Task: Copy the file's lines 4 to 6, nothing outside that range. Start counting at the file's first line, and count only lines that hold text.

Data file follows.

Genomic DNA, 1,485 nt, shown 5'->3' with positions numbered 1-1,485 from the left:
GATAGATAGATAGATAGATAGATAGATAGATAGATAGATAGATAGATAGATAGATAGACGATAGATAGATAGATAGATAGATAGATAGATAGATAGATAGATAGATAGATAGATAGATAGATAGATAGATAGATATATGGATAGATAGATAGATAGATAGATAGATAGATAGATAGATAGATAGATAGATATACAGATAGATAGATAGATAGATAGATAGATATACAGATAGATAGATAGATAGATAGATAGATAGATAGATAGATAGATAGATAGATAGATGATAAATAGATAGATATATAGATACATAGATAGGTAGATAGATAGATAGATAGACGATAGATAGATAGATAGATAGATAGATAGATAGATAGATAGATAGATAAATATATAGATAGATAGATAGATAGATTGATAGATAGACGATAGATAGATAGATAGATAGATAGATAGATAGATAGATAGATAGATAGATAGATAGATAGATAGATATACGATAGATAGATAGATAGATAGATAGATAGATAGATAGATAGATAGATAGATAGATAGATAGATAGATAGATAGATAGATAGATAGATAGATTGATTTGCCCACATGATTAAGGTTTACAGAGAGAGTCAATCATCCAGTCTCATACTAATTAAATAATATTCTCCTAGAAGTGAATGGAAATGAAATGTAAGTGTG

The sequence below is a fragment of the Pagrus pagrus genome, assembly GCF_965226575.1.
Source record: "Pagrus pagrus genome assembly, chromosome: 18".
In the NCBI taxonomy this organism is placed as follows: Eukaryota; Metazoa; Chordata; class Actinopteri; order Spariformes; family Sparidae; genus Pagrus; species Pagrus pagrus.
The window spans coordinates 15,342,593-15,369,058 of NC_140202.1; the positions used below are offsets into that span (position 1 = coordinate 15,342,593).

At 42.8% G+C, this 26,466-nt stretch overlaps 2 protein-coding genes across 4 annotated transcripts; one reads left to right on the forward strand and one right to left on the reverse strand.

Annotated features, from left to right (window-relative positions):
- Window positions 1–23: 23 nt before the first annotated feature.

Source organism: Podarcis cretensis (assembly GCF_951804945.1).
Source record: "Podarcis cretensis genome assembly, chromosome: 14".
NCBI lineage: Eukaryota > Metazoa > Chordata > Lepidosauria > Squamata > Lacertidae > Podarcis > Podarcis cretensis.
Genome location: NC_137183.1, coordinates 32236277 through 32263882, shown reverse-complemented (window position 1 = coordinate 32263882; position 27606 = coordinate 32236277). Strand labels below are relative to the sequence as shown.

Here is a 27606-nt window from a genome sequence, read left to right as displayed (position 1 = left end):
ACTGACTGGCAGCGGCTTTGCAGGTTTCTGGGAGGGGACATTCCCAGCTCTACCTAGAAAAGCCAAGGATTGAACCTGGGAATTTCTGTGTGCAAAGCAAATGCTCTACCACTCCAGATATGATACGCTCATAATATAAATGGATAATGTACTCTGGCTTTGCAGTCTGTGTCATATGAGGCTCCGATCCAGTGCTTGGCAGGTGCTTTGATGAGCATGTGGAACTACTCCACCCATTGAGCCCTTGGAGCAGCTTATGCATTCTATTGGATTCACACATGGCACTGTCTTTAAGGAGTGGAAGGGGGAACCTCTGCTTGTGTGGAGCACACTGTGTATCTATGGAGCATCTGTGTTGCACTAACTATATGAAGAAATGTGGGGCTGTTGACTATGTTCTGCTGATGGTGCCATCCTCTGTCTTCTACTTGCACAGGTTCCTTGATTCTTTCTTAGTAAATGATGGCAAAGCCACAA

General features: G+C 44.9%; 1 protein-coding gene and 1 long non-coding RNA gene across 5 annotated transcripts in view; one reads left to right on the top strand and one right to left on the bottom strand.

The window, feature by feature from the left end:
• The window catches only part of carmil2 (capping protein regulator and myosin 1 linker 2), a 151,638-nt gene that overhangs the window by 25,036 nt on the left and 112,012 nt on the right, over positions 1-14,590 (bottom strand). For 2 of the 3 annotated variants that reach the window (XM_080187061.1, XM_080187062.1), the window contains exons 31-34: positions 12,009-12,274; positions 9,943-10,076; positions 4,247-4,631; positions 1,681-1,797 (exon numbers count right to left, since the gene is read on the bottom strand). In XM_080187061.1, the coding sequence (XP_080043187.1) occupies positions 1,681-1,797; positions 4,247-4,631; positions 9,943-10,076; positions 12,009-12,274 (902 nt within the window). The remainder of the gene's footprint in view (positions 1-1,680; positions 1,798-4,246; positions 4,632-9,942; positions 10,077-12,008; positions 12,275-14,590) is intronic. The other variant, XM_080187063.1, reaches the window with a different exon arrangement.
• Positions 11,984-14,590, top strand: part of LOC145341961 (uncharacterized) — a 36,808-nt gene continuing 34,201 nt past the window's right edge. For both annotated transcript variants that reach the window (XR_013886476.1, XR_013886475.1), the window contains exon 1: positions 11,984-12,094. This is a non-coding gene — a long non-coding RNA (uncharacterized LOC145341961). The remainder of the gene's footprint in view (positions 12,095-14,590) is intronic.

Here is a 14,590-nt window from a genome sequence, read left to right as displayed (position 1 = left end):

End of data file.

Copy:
Source record: "Pagrus pagrus genome assembly, chromosome: 18".
In the NCBI taxonomy this organism is placed as follows: Eukaryota; Metazoa; Chordata; class Actinopteri; order Spariformes; family Sparidae; genus Pagrus; species Pagrus pagrus.
The window spans coordinates 15,342,593-15,369,058 of NC_140202.1; the positions used below are offsets into that span (position 1 = coordinate 15,342,593).